Fission Mailed: Metal Gear Solid 2 Sons of Liberty
Someone should slap Hideo Kojima for producing a game so good and yet so tragically flawed. Metal Gear Solid 2 is a remarkable achievement in immersion; from the moment you step in as Snake everything around you gives off the sensation that yes, it is tangible. And yet, when one looks at the characters that populate this world, the story that gives the world breath one finds a situation so unbelievable that it destroys the realism of the environment. Read on for more on the tragedy of Metal Gear Solid 2, Sons of Liberty.
Before the release of Metal Gear 2 there was a dispute over whether the Playstation 2 could handle the video scenes shown at E3. I am proud to say that the programmers at Konami have done an outstanding job at creating one of the most vivid video games released for either console or computer. For example, during the game’s opening sequence Snake jumps from the Manhattan Bridge as the camera, falling with Snake, smoothly navigates itself through the bridge's supports. Is it the smoothness with which the game engine handles the scene or the beautiful shot as a result that gives this scene its power? Or maybe a third, the viewer is awed at the grandeur of the Manhattan bridge itself, not simply because the graphics are good, but because this digital representation carries the same majesty as a real bridge.
The graphical magic isn't limited merely to architecture either: when the situation calls for rain, it effortlessly bounces off of roofs flowing to the ground, when the main character is walks through the rain water spray rolls off of the cuffs of his suit. Even more remarkably, these effects aren't limited to in game cut scenes; the player will experience this realism throughout the course of the game.
In fact, perhaps the only problem I have with the graphics in the game is with the model for Solid Snake. His eyes have a strange, bug like quality and his face just doesn't look like the Snake I imagined from the first game.
This is not to say that the other character models are not excellent also. Most noteworthy are the marines guarding Metal Gear Ray in the tanker chapter. Not only does the game engine render at least 50 character models effortlessly, each one has a unique and realistic facial structure, giving each discreet marine a look of their own.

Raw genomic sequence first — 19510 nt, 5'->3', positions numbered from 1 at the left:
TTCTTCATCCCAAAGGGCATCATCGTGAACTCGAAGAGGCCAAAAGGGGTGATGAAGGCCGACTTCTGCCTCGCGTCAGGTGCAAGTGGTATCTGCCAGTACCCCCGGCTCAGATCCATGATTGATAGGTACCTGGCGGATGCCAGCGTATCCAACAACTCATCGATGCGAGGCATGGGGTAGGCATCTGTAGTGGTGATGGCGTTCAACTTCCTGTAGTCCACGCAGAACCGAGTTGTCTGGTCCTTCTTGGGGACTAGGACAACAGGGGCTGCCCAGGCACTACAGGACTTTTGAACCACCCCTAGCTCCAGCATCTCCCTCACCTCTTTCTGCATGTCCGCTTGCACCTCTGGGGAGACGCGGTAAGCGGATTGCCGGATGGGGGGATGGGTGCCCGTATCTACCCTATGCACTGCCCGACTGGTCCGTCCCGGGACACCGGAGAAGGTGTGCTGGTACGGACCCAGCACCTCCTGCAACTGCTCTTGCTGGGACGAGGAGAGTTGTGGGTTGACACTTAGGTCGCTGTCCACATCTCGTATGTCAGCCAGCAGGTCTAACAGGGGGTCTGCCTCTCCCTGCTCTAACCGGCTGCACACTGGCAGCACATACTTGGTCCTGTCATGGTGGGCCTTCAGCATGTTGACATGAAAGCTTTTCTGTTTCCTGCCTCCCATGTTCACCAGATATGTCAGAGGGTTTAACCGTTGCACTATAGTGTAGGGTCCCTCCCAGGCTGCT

In the end, all one can say of the graphics of Metal Gear Solid 2 is, "wow".
The Metal Gear series has defined itself through gameplay. Even the original 8-bit Nintendo game featured interactive elements not found in any other game. In the more recent iterations, the Metal Gear series has attempted to give its characters an experience so close to reality that even a weapon's spent clip can be used to distract guards.
With the latest game, in addition to many of the old classic weapons the character gets an improved sniper rifle, grenade launcher, and tranquilizer gun. To supplement these additions there is an improved first person mode featuring peeking, dodging and aiming capabilities.
My one complaint with the gameplay in MGS2 is that the game seems too easy. The addition of a tranquilizer gun over-simplifies the game; I found myself putting everyone to sleep with my silenced tranquilizer darts, no longer having to worry about missing a shot, alerting guards with my blast, or leaving traces of blood like I did in the first Metal Gear Solid. Although the security team will occasionally detect that a guard is asleep, and thus come to investigate, even these nuisances can be easily avoided with the use of a common household cardboard box. And unlike the regular guards, the security team isn't discriminating about which cardboard box you use.